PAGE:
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Contributors:Tony Cimasko.
Summary:

These resources provide guidelines for using pronouns in your writing.

Pronouns

Pronouns are those short labels that allow you to re-identify a person or thing efficiently, without having to use the original name of the person or thing repeatedly.  Using them effectively takes a bit of practice, however, in order to avoid common problems.  This handout will give a brief overview of pronouns and of common problems associated with their use, along with a practice activity.

This is a comprehensive list of English pronouns, divided into three categories:

In addition to simply standing in for nouns, a number of pronouns—that, who, whom, whose, which, where, when, why—can be used to build larger sentences out of smaller ones:

Contributors:Tony Cimasko.
Summary:

These resources provide guidelines for using pronouns in your writing.

PronounsóClarity

Pronouns are those short labels that allow you to re-identify a person or thing efficiently, without having to use the original name of the person or thing repeatedly.  Using them effectively takes a bit of practice, however, in order to avoid common problems.  This handout will give a brief overview of pronouns and of common problems associated with their use, along with a practice activity.

This is a comprehensive list of English pronouns, divided into three categories:

In addition to simply standing in for nouns, a number of pronouns—that, who, whom, whose, which, where, when, why—can be used to build larger sentences out of smaller ones:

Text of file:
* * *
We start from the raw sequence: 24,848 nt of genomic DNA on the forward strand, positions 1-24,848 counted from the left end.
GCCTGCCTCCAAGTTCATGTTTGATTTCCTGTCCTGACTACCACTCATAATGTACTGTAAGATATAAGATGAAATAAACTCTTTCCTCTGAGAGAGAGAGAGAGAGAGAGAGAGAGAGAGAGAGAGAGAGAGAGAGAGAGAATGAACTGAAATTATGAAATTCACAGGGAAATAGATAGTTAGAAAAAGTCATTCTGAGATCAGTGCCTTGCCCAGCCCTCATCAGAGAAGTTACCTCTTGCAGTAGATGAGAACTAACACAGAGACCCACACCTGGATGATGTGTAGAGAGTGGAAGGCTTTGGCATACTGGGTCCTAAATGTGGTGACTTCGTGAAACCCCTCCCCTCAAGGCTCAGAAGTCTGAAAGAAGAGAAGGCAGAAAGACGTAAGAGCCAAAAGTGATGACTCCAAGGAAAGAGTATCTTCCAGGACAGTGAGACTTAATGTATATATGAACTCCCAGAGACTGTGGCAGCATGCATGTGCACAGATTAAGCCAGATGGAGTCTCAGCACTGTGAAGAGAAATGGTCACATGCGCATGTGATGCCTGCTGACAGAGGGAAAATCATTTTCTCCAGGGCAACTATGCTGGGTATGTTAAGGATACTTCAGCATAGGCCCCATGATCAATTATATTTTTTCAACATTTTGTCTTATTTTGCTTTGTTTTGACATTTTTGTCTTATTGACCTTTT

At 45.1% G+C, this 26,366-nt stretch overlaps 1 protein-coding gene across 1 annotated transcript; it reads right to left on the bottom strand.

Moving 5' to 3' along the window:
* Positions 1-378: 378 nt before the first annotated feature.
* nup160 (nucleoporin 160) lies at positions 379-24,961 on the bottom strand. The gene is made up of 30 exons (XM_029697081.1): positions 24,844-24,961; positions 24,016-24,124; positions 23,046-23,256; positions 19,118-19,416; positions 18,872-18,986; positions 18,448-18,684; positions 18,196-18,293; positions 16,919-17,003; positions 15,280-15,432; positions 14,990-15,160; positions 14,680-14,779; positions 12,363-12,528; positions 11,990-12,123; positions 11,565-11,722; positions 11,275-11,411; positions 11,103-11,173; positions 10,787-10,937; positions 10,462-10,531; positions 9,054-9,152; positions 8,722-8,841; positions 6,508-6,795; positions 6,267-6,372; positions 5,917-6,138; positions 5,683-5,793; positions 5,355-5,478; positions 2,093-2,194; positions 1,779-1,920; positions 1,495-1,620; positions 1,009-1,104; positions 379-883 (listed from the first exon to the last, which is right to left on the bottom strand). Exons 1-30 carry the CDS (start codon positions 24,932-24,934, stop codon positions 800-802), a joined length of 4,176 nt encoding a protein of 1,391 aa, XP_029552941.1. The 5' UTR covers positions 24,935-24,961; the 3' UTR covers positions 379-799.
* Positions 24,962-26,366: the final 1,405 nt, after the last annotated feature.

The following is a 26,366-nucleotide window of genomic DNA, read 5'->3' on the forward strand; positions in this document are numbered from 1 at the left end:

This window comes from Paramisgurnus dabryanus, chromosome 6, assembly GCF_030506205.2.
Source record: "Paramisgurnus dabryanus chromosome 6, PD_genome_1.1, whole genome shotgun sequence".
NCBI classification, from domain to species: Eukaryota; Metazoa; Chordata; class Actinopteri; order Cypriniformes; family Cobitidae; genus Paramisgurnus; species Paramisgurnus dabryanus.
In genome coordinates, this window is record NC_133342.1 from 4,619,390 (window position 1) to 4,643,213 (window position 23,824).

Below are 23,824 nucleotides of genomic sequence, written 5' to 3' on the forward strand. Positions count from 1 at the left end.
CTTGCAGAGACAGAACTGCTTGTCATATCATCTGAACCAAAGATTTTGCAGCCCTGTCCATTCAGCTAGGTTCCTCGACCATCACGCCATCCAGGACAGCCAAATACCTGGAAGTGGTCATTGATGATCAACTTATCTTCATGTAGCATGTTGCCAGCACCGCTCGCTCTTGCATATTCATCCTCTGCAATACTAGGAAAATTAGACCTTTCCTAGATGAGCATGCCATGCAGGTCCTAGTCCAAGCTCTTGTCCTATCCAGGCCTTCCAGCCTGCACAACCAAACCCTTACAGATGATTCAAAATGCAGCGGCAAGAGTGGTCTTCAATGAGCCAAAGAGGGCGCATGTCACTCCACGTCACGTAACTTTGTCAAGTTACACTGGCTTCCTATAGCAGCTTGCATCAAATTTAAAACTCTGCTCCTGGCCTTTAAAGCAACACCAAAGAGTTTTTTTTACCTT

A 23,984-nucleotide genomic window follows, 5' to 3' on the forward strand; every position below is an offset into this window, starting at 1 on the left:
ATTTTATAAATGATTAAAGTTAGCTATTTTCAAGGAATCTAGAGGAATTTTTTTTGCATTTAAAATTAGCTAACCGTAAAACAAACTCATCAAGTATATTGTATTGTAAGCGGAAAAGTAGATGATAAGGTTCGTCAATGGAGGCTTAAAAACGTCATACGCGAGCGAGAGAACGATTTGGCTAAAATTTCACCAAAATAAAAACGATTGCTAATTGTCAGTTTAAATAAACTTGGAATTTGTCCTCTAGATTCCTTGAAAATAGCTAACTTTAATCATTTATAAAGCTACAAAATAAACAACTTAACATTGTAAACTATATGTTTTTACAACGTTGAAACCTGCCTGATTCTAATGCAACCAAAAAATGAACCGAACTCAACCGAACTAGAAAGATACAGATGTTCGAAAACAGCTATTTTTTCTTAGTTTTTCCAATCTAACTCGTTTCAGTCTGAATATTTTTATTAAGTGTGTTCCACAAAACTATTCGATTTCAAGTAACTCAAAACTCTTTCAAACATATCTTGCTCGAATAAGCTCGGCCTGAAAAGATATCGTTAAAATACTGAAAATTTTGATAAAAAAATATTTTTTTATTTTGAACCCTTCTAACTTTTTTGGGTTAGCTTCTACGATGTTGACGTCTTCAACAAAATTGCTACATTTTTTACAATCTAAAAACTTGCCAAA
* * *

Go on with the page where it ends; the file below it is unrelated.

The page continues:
Clarity

Clarity is one of the most challenging issues involving pronoun use, and it comes in several forms.  There are problems of specificity, in which the particular person or thing being referenced isn’t clear.  In following example, who is “her”?  Who is “she”?

Re-read your writing to make sure that your pronouns refer only to the person or thing you intend.  If it is unclear, it often means there are too many competing nouns.  In such cases, switch back to a noun.

Occasionally, writers will unintentionally switch the person of the pronoun.  In this example, the writer begins by referring to Yasuo in the third person (“he”), but then switches to the second person (“you”):

Writers will occasionally unintentionally confuse quantities, as in this example of a single thing:

To avoid these issues, make sure that you use pronouns consistently.

Contributors:Tony Cimasko.
Summary:

These resources provide guidelines for using pronouns in your writing.

PronounsóIssues of Gender

There are many instances in which you will refer to a single person, but an abstract one—an individual who has not been defined yet, meaning that it could be a he or a she.  A long time ago, writers used to use the male third person pronoun in such cases, but as women gained more access to professions and power, just relying on he became inadequate.  (There are a quite a number of English language instruction books out there that still use he in all cases, so be careful!)  One acceptable option is to use “he or she”/”him or her” and “his or her”:

Some readers find this a little awkward.  Instead, you may be able to use combined forms:  “s/he,” “(s)he,” “him/her,” “his/her.”  These may not be acceptable in all situations, so you’ll need to find out whether it’s acceptable in a given context.  Some writers use a gender neutral plural form (“they,” “them,” “their”).  Because these pronouns are primarily associated with plurals, though, readers may not accept them as substitutes for third person singular pronouns.

For more information on pronouns, visit the following OWL resources: